The opinions of Amanda Radke are not necessarily those of beefmagazine.com or Penton Agriculture.

 

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Meat Market Update | Choice cutout higher this week

Ed Czerwien, USDA Market News reporter in Amarillo, Texas, provides us with the latest outlook on boxed beef prices and the weekly cattle trade.

The Comprehensive or weekly average Choice cutout was $8.32 higher this week on the heels of the daily spot trade price rally as well as quite a few formulas that were priced off of last week's even bigger spot trade jump.  The total sales were down 1063 loads than the previous week but many retail operations had already gotten their Memorial Day product the previous week and probably won't reorder much until they see just how good sales were.

Find more cattle price news here or bookmark our commodity price page for the minute-by-minute updates.

How Michelle Obama’s nutrition facts label will impact you

It looks like Big Brother is eyeing your dinner plate again. Since President Obama took office eight years ago, First Lady Michelle Obama has been busy running her own nutritional campaign. From “Let’s Move” to USDA’s MyPlate and her changes to food policies which have impacted programs like WIC, school lunches and other federally run programs, the First Lady has been busy in the arena of human health and nutrition during her time in the White House.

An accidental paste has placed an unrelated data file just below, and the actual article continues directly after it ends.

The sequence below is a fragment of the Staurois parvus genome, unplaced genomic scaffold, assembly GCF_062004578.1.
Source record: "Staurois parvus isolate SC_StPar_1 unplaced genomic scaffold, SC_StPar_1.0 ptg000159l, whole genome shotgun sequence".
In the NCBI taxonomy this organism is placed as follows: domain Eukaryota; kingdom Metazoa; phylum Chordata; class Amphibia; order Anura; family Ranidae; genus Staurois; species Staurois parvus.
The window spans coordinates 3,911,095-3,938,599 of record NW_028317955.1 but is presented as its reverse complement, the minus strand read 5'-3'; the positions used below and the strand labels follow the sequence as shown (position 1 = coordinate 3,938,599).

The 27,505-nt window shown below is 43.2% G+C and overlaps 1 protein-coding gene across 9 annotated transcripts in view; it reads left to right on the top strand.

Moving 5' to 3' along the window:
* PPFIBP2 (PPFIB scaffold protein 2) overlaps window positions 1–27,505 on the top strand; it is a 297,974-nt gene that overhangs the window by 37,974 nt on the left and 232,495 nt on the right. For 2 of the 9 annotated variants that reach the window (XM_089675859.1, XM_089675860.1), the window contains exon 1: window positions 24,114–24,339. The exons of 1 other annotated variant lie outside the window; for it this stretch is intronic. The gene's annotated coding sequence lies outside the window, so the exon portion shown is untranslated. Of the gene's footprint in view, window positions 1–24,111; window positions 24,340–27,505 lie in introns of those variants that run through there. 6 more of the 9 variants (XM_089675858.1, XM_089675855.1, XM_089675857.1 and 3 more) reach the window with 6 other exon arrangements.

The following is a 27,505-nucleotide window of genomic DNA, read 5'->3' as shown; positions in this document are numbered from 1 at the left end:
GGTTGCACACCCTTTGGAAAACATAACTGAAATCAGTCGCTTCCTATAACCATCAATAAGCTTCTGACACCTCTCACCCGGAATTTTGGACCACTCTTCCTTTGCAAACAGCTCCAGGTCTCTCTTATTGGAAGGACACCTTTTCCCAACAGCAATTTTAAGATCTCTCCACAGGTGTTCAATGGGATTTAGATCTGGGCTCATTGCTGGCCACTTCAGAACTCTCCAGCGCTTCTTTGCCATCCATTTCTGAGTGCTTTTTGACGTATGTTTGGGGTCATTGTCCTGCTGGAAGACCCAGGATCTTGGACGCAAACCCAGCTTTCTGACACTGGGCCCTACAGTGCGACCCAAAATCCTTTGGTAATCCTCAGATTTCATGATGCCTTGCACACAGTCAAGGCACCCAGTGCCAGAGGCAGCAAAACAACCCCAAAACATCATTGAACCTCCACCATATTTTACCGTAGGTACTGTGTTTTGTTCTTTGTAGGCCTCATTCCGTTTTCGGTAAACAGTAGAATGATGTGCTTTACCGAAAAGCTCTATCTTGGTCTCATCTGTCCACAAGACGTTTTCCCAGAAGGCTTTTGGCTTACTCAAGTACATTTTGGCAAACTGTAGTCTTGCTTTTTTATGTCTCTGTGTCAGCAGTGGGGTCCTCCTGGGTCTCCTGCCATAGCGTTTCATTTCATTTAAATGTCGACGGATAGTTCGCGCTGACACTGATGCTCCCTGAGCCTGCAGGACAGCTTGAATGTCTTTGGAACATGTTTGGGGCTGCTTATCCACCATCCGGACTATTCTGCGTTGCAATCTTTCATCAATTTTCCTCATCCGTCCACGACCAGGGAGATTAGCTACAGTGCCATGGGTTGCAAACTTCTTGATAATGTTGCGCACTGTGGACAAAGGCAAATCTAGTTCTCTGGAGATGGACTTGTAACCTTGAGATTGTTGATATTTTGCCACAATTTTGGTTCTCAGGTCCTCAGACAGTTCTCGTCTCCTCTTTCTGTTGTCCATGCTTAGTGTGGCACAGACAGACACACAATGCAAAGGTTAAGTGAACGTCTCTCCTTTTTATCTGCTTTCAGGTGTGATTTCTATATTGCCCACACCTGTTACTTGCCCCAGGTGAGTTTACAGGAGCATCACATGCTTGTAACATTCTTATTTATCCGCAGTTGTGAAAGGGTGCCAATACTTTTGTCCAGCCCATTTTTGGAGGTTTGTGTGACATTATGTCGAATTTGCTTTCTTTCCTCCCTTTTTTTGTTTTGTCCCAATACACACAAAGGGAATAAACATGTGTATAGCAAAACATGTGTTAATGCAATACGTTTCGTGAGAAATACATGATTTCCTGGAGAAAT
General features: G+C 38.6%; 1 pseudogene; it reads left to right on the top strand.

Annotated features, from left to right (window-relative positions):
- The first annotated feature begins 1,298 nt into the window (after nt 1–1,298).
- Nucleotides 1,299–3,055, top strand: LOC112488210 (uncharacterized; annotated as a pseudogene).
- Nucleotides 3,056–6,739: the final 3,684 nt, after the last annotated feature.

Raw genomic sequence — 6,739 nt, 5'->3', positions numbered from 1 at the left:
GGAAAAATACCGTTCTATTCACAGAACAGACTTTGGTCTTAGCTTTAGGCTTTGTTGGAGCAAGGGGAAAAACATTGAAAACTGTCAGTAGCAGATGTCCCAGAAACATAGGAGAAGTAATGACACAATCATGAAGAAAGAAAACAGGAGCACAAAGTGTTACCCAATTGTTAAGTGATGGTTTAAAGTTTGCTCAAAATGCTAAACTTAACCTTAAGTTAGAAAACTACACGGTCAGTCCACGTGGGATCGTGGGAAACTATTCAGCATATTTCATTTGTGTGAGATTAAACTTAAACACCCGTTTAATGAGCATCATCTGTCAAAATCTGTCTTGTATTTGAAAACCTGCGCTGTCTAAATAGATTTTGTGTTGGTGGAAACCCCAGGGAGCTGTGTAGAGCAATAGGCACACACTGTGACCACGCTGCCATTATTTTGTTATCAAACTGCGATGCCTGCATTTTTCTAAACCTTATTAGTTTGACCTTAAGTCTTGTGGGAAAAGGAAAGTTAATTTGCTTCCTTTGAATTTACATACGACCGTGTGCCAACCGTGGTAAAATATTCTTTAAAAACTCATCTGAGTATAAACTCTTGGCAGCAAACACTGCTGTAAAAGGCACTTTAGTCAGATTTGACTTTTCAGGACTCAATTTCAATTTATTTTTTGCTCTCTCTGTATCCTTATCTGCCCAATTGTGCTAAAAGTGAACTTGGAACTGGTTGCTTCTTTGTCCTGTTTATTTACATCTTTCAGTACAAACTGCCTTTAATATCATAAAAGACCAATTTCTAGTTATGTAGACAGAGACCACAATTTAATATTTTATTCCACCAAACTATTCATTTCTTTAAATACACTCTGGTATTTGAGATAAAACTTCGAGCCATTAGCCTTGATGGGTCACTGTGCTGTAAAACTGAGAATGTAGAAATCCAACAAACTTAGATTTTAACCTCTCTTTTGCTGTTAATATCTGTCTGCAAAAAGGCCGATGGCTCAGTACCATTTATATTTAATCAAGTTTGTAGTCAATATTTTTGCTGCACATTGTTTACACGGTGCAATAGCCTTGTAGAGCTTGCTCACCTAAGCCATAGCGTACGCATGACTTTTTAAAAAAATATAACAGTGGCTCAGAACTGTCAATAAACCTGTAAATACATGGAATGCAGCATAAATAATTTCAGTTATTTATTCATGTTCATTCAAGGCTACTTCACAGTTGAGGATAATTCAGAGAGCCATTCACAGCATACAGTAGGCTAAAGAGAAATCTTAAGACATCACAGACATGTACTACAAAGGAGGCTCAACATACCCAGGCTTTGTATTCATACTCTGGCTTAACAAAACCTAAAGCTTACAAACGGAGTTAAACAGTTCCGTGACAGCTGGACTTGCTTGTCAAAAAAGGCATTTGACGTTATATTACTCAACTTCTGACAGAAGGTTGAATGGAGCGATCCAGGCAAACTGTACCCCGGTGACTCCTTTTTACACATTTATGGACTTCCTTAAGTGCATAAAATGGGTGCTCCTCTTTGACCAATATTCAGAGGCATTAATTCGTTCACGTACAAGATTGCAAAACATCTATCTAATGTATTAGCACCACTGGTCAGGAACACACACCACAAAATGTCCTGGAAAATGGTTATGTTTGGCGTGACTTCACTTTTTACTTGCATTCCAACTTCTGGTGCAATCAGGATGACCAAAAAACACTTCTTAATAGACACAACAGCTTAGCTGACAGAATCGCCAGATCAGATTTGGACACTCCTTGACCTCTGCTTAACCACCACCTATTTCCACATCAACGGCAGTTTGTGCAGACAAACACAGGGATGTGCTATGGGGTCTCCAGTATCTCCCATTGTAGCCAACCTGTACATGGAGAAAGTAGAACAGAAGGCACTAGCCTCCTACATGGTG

However, despite how noble her efforts and intentions might have been the last eight years, the actions she has taken to shrink America’s waistline haven’t been based on sound science, and they’ve resulted in costly regulations that have hit retailers, manufacturers, farmers and even consumers at the grocery store.

With only a few months left of her tenure, First Lady Obama has finalized a new and controversial rule with the Food and Drug Administration that would significantly change the nutrition facts label. The regulation would require food manufacturers to list added sugars on the label, and according to a FOX News article, scientists are saying this addition to food labels lacks “scientific rigor.”

According to the article, which was originally featured in the Washington Free Beacon, “A letter critical of the new label signed by a dozen scientists, including Roger Clemens, a member of the 2010 Dietary Guidelines Advisory Committee, and Eric A. Decker, the head of the Department of Food Science at the University of Massachusetts, was submitted to the Office of Management and Budget. The scientists said the new label is “misleading,” and note that it was based on the 2015 Dietary Guidelines, whose committee did not include a single expert on sugars.”